Even a small 'short shaft' furnace is easily capable of producing raw iron blooms much lager than those typical of the few artifact blooms we have from before the introduction of water power (Europe, roughly 800 - 1100 AD). Early smelters were creating blooms in the 5 - 8 kg range, *limiting* potential size. This just because of the great difficulty of attempting to work larger masses of metal down to useful bars, with only stone anvils and hand powered hammers for tools.

'Redemption' Bloom - November 2006
6.8 kg, from 19 kg combined ore and gangue

Wednesday, February 15, 2012

Images for a Grant

In the application for the Craft Project - Creation and Development Grant, you include a total of 10 images of recent work. The images are supposed to be presented in order of creation, oldest to newest.
This can present a wee bit of a challenge:
Do I have a significant body of work?
Do I have half decent *images* of those good pieces?
Does the order of oldest to newest actually show some kind of progression of skill / vision?
Do those images actually support the proposal for the grant?

I found picking the images one of the hardest parts of the entire grant submission.
I was extremely fortunate that my friend, silver and gold smith Brenda Roy, had gifted me with advise on preparing this grant package. Brenda has applied, and recieved, a number of these same grants in the past. She has actually sat on the jury a couple of times as well. Her insight (obviously) proved invaluable!

Here is what I used - shown in the order the jury would have viewed them :

01 - 2009 - Fresh from the Smelter - bloomery iron - about 5 kg

02 - 1996 - Pattern Welded Kitchen Knife - forged layered iron alloys - L 25 cm

03 - 2000 - Lily Arbor - forged structural steels - H about 1.5 m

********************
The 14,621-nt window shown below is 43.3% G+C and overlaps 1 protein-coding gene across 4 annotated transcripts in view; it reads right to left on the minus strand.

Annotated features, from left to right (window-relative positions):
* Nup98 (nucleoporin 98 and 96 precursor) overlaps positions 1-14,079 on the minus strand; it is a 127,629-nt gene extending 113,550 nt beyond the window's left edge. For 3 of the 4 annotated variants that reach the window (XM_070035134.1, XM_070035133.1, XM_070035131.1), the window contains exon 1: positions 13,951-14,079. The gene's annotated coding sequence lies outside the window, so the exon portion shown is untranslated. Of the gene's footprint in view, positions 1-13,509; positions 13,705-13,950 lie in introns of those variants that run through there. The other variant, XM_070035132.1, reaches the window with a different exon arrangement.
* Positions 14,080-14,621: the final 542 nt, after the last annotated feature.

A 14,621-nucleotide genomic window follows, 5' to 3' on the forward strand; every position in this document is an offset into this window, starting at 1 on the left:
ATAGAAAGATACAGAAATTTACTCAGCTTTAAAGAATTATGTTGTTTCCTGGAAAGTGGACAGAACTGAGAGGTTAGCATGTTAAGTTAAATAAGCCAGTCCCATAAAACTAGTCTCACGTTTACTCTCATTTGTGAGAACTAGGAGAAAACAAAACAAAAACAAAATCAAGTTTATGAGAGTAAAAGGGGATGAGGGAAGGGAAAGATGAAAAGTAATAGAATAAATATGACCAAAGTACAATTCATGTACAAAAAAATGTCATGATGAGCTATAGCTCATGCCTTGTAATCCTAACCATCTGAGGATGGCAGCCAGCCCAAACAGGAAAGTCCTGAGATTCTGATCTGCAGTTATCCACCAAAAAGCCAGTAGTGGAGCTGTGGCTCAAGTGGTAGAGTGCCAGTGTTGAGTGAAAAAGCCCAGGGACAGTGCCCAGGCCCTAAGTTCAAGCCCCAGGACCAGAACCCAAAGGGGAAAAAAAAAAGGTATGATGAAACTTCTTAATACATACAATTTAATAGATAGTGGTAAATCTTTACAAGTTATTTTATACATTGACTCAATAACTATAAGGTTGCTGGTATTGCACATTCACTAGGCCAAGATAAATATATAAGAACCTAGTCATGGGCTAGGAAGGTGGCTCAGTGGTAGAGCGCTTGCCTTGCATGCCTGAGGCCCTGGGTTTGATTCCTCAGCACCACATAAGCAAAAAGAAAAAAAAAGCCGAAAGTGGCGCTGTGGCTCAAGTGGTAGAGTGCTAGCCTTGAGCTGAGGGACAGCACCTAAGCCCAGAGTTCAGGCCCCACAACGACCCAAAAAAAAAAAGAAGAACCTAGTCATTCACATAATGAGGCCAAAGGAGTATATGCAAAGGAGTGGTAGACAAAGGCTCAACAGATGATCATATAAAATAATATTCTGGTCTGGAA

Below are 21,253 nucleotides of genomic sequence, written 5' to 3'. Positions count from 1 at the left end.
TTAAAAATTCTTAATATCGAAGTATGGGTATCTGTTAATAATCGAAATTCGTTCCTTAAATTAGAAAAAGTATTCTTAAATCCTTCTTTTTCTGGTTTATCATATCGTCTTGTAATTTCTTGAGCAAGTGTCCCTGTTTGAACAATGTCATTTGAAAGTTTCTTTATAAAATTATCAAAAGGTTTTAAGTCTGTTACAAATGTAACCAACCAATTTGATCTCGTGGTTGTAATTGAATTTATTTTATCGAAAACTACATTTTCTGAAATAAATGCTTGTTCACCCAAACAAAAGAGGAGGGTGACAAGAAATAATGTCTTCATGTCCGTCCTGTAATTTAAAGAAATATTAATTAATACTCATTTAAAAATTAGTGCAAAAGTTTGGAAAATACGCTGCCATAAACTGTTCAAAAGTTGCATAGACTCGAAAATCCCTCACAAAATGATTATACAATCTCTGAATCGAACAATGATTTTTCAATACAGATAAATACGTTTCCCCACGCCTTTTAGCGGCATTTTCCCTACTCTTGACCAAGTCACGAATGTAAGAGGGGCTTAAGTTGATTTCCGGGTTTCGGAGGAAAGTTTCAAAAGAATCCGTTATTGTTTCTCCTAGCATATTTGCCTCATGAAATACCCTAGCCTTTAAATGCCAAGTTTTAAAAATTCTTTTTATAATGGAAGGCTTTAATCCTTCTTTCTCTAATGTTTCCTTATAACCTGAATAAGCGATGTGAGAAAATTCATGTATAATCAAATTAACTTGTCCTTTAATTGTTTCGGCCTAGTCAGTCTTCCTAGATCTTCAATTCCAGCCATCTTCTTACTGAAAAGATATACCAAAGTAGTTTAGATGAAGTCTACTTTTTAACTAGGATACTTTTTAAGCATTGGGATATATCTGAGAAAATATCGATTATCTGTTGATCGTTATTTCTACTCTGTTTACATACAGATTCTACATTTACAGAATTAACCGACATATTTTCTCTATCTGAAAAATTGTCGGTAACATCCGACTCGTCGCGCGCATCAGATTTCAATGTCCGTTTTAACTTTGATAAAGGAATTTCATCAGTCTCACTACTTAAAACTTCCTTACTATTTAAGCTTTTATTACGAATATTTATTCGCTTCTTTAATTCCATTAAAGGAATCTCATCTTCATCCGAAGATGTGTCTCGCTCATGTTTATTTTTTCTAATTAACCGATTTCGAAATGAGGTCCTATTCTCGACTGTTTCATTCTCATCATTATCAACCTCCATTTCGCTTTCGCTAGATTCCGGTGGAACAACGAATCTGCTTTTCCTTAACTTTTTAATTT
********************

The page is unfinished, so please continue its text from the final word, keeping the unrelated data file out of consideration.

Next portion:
04 - 2006 - Celts at the Gate - forged structural steels - H about 1.75 m

05 - 2008 - Segmented Funeral Urn - forged wrought iron, copper - H 40 cm

06 - 2009 - Arts & Crafts Railing - forged steel - assemblage, total about 6 m long

07- 2010- Kelp and Breakers Railings - forged steel - assemblage, total about 21.5 m

08 - 2011 - Burgess Crab - forged steel - H about 1.25 m

09 - 2011- Segmented Bowl - forged steel - L 25 cm

10 - 2011 - Bloom Iron Bowl - forged bloomery iron - L 20 cm

In so much I actually did get the project grant, I guess this selection of images did do what I intended.

One additional thing to be aware of:
The jury had a a total of some 125 of these applications to look at. Each submitting artist only has three ways to illustrate their work and worth. First is the 'Artist Statement & Project Outline'. The second is a submitted CV (an earlier version, prepared for a failed 2008 grant is available if you are interested.) The third are those 10 selected images. Note how short the descriptions are!

So I cheated a bit with that first image. (Its out of age sequence.) I picked one of the most dramatic images I had of an actual hot, fresh from the furnace iron bloom being worked. It was intended to grab attention (what the heck *is* that!) and also to directly show what the grant was for.
The next images are primarily architectural, and bring my work up to the present years. As *blacksmithing* they may not be the most complex. But the designs show the development of a consistent style, and a strong sense of overall design. They are also very good as dramatic images. I had also included the early knife and the funeral urn to show there was more than just railings being created.
The last three images were of current work (grant application was made Fall of 2011). I chose three sculptural pieces. Intentionally you see a switch to a consideration of form and texture, from the dominance of line in the earlier pieces.
The very last image is of a sculptural form made of bloom iron. Brenda had told me that the very last image was extremely important, as typically it would remain in view as the jury considered my application and discussed it. I wanted an image that clearly showed the distinctive properties of bloom iron as a material, and also gave some indication of a possible direction that finished objects might take.